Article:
Soccer officials arrested, face extradition to U.S. in corruption case
The U.S. government launched an attack on what it called deep-seated and brazen corruption in soccer’s global governing body Wednesday, pulling FIFA executives out of a luxury Swiss hotel to face racketeering charges and raiding regional offices in Miami.
Swiss officials also invaded FIFA headquarters, seizing records and computers to investigate whether the decisions to award World Cups to Russia and Qatar were rigged.
Scandals and rumors of corruption have dogged FIFA throughout the 17-year reign of its president, Sepp Blatter, but he was not named in either investigation. He is scheduled to stand Friday for re-election to a fifth, four-year term, and the organization said the vote would go ahead as planned, despite the latest turmoil.
FIFA also ruled out a revote of the World Cup bids won by Russia in 2018 and Qatar in 2022.
"We welcome the actions and the investigations by the U.S. and Swiss authorities and believe that it will help to reinforce measures that FIFA has already taken to root out any wrongdoing in football," Blatter said in a statement. The organization said it was cooperating fully with the investigation.
Some of the biggest names in soccer said they had complained for years about corruption in FIFA, which oversees the world’s most popular sport and generates billions in revenue each year.
"I was treated like a crazy person," former soccer great Diego Maradona told radio station Radio La Red in Buenos Aires. "Now the FBI has told the truth."
Former Brazilian star Romario, an outspoken FIFA critic, said "someone had to eventually arrest them one day."
Authorities conducted early morning raids in Zurich at FIFA headquarters and the five-star Baur au Lac Hotel. In Miami, FBI and IRS agents carried computers and boxes out of the headquarters of CONCACAF, the governing body of North and Central America and the Caribbean, whose past and current presidents were among 14 defendants under indictment for corruption.
Swiss agent just walked out of hotel with two bags of evidence
— Michael S. Schmidt (@MichaelSSchmidt) May 27, 2015
Hotel staff trying to use sheets to hide officials as they exit. pic.twitter.com/o0VFKuFnQi
— Sam Borden (@SamBorden) May 27, 2015
Swiss law enforcement getting room numbers for FIFA execs they are heading upstairs to arrest pic.twitter.com/F69djqpcu5
— Michael S. Schmidt (@MichaelSSchmidt) May 27, 2015
Swiss police arrested seven soccer official at the request of American prosecutors and threatened them with extradition to the U.S. Four other soccer and marketing officials agreed to plead guilty.
"Beginning in 1991, two generations of soccer officials … used their positions of trust within their respective organizations to solicit bribes from sports marketers in exchange for the commercial rights to their soccer tournaments," U.S. Attorney General Loretta E. Lynch said at a news conference in New York. "They did this over and over, year after year, tournament after tournament."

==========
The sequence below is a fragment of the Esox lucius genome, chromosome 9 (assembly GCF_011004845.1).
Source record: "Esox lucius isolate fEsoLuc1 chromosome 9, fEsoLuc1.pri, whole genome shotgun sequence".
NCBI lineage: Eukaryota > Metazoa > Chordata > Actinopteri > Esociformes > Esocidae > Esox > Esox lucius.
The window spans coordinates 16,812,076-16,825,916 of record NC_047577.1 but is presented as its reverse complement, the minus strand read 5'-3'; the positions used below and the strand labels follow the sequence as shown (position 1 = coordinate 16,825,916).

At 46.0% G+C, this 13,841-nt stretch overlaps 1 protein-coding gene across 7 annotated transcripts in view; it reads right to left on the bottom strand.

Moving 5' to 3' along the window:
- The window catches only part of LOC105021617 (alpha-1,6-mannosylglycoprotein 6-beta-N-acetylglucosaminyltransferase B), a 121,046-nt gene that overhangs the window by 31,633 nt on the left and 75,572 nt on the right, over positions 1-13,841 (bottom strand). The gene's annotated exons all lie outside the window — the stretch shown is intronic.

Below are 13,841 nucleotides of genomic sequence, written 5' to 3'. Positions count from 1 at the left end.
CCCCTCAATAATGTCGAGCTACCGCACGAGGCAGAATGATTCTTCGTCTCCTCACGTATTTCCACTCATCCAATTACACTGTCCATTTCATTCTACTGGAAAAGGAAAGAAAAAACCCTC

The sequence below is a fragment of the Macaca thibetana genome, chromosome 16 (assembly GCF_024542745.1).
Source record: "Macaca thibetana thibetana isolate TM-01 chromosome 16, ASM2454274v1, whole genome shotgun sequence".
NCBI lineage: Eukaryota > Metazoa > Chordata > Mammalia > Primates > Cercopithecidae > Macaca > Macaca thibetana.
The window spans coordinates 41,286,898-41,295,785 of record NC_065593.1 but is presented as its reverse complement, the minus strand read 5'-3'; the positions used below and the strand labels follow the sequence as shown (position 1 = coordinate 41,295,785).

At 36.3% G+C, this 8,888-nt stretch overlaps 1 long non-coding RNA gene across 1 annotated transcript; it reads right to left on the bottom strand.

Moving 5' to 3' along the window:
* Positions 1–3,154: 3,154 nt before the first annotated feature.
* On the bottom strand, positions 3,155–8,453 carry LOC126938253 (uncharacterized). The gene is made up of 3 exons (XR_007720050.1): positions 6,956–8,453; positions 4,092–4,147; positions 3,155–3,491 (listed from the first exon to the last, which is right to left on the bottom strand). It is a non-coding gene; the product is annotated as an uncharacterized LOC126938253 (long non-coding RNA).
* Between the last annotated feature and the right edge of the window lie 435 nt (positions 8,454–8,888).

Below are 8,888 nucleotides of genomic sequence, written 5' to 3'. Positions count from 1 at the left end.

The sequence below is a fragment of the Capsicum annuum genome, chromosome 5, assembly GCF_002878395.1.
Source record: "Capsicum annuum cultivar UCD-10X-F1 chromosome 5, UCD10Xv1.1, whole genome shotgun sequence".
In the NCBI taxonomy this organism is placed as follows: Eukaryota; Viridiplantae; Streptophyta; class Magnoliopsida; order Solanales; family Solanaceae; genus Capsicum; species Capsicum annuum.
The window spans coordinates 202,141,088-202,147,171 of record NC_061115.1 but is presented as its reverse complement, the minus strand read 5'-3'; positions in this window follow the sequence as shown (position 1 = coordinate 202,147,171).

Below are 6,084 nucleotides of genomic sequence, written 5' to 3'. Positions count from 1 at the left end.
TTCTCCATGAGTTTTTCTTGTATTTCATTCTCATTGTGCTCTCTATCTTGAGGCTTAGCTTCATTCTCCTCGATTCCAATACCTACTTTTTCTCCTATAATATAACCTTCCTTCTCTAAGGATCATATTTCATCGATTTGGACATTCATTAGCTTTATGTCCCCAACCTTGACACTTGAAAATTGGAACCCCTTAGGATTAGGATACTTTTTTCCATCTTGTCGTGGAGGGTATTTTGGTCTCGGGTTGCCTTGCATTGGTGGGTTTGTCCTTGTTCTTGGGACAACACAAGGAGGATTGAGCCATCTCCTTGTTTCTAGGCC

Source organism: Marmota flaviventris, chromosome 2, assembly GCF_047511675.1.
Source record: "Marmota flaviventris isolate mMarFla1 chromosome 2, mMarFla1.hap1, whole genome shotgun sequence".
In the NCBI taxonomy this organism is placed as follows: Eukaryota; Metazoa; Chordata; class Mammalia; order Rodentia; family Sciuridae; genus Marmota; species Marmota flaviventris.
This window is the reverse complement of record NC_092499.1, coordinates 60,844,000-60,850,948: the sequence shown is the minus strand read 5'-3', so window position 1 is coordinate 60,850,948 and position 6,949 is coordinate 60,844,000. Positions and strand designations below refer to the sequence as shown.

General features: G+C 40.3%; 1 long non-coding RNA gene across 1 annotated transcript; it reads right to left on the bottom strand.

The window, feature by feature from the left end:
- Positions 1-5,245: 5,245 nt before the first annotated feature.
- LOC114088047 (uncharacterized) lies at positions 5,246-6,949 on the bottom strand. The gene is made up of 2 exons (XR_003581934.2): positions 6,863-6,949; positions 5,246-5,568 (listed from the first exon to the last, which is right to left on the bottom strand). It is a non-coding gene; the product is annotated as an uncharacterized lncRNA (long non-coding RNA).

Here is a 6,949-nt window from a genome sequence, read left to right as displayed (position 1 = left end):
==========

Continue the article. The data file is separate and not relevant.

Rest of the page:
U.S. prosecutors said they will seek forfeiture of more than $151 million the government alleges was illegally obtained. They said the indictments represented only the beginning of their efforts.
Richard Weber, head of the IRS Criminal Division, called the case "the World Cup of fraud."
Two current FIFA vice presidents were among those arrested and indicted, Jeffrey Webb of the Cayman Islands and Eugenio Figueredo of Uruguay, the Justice Department said. The others are Eduardo Li of Costa Rica, Julio Rocha of Nicaragua, Costas Takkas of Britain, Rafael Esquivel of Venezuela and Jose Maria Marin of Brazil.
All seven are connected with the regional confederations of North and South America and face up to 20 years in prison if convicted.
FIFA suspended 11 people, including Webb and Figueredo, from all soccer-related activities following the U.S. announcement.
Webb called himself a reformer when he was elected as CONCACAF president in 2012. Prosecutors alleged that part of the bribe money directed to Webb was transferred to the account of a contractor building a swimming pool at Webb’s home in Loganville, Georgia.
The seven soccer officials arrested are connected with CONCACAF or CONMEBOL, South America’s governing body. Each faces up to 20 years in prison if convicted.
The Swiss justice ministry said six of the seven officials arrested oppose extradition to the United States, adding that U.S. authorities now have 40 days to submit the formal extradition request.
One of those detained, who was unidentified, agreed to "a simplified extradition procedure," meaning he can be sent to the U.S. in the coming days.
Four of the men indicted are sports marketing executives and another works in broadcasting. Jack Warner, a former FIFA vice president from Trinidad and Tobago, was among those indicted, and he turned himself in to police in Port-of-Spain after they issued an arrest warrant at the request of U.S. authorities. Warner, who has proclaimed his innocence, was forced out of FIFA in 2011 over a bribery scandal.